Holyrood’s Justice Committee has found that the proportion of remand prisoners in Scotland is high, particularly amongst female prisoners, where remand prisoners account for almost a quarter of the total female prison population.
The Committee also found that time spent on remand can result in disruption to an individual’s benefits, housing, employment, medical treatment, and to their wider family. It also heard that being on remand is largely unproductive and that access to services for these prisoners is limited.
Significantly, only 30% of the women held on remand go on to receive custodial sentences.
Whilst the Committee was strongly in favour of remand being used where there appears to be a risk to wider society, it has criticised the lack of data to explain sheriffs’ or judges’ decisions when bail is refused.
Furthermore, the committee suggested there should be greater consistency in terms of effective alternatives to remand, such as supervised bail models, and that these are sufficiently resourced.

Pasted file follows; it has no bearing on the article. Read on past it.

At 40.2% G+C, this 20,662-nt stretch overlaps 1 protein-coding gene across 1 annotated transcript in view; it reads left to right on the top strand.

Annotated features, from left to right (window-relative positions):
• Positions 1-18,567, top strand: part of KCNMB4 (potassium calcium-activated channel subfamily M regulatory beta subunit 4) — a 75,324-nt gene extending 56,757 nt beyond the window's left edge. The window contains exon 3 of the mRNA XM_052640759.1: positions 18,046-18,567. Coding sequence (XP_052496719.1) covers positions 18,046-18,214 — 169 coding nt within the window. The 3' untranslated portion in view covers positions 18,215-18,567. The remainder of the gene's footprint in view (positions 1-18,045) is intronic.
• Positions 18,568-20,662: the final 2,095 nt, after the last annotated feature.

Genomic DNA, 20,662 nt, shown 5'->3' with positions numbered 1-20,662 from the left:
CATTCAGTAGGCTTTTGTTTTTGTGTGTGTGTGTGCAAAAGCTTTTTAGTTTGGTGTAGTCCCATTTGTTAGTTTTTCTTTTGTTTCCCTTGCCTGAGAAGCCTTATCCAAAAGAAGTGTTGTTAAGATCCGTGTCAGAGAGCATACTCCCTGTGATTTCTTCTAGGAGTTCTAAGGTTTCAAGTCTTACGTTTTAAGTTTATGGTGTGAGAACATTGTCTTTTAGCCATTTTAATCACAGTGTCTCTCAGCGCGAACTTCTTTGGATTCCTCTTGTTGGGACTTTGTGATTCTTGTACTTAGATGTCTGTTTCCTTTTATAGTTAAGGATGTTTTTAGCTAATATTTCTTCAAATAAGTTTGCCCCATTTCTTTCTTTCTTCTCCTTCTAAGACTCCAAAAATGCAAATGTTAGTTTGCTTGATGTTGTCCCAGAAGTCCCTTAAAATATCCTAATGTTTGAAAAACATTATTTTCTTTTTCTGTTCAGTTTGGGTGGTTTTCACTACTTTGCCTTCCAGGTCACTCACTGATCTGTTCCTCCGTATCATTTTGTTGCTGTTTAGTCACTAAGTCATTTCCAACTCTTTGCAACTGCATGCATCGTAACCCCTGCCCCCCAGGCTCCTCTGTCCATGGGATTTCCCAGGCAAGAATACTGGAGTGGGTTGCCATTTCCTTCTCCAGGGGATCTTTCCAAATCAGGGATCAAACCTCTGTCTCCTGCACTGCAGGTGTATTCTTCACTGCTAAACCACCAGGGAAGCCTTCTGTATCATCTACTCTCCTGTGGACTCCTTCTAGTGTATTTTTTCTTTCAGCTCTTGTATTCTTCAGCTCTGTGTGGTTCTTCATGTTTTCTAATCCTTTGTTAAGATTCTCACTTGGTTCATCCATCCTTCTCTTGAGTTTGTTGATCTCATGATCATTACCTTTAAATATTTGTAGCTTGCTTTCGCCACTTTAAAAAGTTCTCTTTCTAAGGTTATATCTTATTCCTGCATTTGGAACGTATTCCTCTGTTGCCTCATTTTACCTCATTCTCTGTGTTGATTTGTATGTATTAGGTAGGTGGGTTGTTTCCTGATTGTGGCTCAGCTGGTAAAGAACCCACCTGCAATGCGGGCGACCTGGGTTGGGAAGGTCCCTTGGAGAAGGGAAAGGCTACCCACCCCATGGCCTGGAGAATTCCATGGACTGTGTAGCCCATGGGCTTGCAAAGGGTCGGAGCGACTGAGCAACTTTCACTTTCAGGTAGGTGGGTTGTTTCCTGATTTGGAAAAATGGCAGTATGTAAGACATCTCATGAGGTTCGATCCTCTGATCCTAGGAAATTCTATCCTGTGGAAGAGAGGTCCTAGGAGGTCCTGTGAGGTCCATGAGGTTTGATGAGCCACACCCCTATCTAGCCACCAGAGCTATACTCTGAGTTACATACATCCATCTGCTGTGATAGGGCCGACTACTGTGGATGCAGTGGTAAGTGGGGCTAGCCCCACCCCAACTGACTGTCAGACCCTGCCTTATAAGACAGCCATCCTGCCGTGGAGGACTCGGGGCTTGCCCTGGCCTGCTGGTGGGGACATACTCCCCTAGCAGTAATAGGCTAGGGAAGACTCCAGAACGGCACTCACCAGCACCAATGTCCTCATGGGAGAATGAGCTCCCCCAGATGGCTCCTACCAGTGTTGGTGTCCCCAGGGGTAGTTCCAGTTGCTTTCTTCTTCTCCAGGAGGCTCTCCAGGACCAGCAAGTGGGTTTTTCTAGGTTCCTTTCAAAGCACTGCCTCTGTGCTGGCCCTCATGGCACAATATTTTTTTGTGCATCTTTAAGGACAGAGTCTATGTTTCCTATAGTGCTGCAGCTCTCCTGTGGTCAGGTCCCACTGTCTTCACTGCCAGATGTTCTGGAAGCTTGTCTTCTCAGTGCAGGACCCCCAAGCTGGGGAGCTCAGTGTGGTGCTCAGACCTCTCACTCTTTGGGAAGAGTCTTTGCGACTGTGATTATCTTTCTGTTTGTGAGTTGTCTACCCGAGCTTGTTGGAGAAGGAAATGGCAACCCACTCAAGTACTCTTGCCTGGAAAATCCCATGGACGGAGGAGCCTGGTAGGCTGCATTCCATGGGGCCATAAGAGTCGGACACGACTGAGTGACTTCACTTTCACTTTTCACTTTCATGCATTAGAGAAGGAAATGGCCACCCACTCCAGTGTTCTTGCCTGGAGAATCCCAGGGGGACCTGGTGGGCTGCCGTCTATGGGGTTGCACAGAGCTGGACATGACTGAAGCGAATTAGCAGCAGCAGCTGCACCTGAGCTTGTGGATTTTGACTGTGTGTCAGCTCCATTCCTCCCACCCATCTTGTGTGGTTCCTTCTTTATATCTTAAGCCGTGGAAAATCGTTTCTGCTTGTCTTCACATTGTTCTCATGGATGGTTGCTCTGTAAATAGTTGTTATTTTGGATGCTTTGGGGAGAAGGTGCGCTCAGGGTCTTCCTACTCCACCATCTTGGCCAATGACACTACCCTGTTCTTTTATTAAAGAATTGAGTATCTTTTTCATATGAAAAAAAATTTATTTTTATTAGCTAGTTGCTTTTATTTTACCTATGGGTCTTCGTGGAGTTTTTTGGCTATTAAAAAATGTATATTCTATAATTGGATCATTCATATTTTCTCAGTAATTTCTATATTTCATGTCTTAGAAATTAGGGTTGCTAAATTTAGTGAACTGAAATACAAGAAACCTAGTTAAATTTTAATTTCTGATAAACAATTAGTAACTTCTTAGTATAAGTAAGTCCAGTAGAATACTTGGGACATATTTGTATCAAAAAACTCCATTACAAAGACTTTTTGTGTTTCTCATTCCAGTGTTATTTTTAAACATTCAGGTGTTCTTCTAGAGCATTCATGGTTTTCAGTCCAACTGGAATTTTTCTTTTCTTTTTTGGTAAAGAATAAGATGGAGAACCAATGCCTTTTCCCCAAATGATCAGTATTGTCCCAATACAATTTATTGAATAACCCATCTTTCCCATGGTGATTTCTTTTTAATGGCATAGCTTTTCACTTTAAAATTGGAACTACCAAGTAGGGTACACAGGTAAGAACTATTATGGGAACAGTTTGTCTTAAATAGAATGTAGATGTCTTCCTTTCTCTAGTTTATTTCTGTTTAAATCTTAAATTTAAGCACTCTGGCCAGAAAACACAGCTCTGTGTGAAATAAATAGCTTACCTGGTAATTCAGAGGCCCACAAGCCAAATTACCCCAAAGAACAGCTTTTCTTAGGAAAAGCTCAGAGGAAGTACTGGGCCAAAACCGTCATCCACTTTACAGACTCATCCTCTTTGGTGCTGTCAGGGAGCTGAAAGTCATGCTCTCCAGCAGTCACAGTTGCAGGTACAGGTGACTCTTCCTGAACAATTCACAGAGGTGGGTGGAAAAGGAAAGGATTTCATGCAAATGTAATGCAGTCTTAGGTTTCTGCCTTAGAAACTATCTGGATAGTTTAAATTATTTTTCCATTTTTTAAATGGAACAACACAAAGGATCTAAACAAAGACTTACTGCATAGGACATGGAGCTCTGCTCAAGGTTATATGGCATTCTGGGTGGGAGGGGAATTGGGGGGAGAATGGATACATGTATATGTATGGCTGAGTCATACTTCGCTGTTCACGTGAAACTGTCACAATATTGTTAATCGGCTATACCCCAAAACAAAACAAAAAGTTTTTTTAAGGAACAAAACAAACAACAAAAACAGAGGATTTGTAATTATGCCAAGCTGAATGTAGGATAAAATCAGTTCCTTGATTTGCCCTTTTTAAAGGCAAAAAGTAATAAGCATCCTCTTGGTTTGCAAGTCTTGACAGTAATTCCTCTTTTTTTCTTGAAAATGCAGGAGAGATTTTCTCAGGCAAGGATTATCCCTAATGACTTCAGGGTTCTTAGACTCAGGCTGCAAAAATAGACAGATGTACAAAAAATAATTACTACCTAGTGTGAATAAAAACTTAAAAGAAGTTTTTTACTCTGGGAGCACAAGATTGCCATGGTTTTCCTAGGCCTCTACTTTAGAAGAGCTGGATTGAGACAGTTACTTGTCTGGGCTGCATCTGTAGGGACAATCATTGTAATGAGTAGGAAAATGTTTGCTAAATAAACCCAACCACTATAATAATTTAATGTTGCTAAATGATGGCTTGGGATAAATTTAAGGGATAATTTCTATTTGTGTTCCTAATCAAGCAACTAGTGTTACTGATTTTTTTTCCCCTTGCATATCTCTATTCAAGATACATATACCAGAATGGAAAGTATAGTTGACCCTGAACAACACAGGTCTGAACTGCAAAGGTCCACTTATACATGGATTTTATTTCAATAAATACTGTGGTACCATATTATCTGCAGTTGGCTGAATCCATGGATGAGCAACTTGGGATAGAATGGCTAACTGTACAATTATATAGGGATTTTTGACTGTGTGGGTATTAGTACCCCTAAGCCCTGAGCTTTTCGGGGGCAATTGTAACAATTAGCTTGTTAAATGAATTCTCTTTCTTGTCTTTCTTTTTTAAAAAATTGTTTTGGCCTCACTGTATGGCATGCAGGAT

Speaking as the report was published, Committee Convener, Margaret Mitchell MSP, said:
“The need to protect society and to keep those who are a threat to the public off the streets is paramount.
“However, the number of those held on remand in our prisons now is higher than in the late 1990s and early 2000s. The Committee was concerned therefore to hear that there is a lack of clear understanding as to what lies behind this rise.
“In short we want to make sure that those held on remand are there for a good reason.
“This is especially important as the disruption to the life of a person sent to prison on remand, but who then does not receive a custodial sentence, can be profound.”
Remand is either:
- when an accused person, following a first appearance in court, is kept in custody prior to trial;
- or when a convicted person is kept in custody prior to sentencing;
- or when a convicted person is kept in custody pending an appeal.
This report is primarily concerned with the first category of remand.
The full report can be read online here.
More info on the inquiry, including Official Reports and written evidence is online here.